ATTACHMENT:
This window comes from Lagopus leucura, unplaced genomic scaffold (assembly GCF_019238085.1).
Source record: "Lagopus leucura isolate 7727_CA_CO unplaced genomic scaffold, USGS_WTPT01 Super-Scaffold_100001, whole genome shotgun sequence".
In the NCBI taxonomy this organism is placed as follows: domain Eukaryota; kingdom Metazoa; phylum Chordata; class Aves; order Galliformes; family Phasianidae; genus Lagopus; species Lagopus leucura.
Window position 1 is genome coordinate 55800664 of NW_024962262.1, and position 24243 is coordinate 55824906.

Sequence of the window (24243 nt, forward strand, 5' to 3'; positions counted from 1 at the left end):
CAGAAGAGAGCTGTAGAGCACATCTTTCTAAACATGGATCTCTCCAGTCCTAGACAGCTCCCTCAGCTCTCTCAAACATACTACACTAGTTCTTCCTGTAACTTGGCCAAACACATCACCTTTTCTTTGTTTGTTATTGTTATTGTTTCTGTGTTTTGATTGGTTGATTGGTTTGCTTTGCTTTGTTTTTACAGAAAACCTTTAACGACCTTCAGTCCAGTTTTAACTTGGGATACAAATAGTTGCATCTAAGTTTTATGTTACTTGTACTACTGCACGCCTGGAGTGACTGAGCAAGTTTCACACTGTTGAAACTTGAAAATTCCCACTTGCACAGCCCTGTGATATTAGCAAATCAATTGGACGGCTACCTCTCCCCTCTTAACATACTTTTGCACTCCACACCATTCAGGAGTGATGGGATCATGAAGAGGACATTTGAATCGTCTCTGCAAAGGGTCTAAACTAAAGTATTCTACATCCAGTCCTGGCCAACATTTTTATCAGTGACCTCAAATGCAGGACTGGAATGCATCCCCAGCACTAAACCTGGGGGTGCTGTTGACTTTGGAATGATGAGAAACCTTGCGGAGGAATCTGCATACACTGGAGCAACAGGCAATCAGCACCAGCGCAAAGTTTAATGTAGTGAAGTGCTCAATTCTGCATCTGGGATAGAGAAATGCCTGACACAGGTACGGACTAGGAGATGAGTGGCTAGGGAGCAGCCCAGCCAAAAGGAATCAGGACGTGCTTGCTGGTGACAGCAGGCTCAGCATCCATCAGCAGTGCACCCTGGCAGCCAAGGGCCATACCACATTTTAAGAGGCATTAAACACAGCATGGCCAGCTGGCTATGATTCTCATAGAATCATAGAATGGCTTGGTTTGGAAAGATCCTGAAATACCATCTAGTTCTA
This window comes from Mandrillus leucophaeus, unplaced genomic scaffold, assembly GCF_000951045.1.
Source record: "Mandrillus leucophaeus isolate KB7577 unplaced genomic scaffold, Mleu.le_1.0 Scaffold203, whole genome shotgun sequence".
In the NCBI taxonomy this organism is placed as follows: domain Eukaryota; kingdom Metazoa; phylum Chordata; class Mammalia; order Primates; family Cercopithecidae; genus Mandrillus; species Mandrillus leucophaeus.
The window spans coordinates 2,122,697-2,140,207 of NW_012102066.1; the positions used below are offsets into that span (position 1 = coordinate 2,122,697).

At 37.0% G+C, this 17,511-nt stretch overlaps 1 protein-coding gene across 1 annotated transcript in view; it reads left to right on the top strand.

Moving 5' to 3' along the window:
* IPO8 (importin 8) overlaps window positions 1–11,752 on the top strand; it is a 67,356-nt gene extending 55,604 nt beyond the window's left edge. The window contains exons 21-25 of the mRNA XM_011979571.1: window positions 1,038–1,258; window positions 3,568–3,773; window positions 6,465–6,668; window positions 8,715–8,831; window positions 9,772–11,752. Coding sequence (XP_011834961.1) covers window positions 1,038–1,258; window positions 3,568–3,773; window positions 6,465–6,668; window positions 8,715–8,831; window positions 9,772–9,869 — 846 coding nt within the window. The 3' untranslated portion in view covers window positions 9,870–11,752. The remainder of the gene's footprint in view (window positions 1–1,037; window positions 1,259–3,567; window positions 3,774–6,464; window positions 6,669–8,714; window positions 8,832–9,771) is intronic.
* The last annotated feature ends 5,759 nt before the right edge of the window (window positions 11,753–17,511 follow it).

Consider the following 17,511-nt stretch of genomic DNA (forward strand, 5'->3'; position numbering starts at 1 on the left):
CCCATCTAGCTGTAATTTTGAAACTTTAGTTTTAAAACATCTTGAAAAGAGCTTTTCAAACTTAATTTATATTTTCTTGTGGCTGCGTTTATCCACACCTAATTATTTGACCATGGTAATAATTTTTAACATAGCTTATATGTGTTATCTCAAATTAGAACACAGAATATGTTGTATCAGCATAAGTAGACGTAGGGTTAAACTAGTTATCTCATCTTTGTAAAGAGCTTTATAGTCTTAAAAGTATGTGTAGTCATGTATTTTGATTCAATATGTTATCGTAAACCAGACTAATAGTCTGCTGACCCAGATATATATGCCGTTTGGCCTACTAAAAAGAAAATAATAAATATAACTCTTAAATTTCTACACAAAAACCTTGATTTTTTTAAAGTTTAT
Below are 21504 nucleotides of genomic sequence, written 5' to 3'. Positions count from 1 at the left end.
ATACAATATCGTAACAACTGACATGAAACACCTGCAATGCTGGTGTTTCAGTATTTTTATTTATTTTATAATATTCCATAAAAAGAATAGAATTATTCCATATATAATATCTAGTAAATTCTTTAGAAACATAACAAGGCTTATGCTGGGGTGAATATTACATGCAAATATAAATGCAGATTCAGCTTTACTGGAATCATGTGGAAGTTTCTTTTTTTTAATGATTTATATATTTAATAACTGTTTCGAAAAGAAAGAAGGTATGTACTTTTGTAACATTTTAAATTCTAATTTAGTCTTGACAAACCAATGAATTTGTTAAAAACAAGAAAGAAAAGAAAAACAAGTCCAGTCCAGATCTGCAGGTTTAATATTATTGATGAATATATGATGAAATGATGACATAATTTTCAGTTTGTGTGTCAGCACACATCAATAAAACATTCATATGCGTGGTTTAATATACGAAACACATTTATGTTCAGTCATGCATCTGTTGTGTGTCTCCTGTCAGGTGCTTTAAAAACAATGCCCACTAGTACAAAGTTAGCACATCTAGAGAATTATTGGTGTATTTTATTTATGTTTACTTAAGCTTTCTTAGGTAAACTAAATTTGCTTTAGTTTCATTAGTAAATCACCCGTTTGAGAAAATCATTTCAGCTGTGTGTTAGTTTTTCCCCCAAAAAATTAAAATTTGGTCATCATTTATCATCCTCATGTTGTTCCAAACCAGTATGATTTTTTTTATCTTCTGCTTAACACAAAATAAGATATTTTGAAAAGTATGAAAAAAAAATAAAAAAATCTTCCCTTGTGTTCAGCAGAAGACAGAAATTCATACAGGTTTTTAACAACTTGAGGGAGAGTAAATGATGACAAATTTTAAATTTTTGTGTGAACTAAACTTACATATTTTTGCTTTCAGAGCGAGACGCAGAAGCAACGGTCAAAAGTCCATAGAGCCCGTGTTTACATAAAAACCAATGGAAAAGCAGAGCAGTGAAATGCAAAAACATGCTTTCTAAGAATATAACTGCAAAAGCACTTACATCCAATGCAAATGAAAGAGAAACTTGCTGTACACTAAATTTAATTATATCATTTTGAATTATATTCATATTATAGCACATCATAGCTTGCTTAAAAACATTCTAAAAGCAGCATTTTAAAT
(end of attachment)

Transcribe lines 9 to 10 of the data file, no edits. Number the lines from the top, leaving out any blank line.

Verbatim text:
In the NCBI taxonomy this organism is placed as follows: domain Eukaryota; kingdom Metazoa; phylum Chordata; class Mammalia; order Primates; family Cercopithecidae; genus Mandrillus; species Mandrillus leucophaeus.
The window spans coordinates 2,122,697-2,140,207 of NW_012102066.1; the positions used below are offsets into that span (position 1 = coordinate 2,122,697).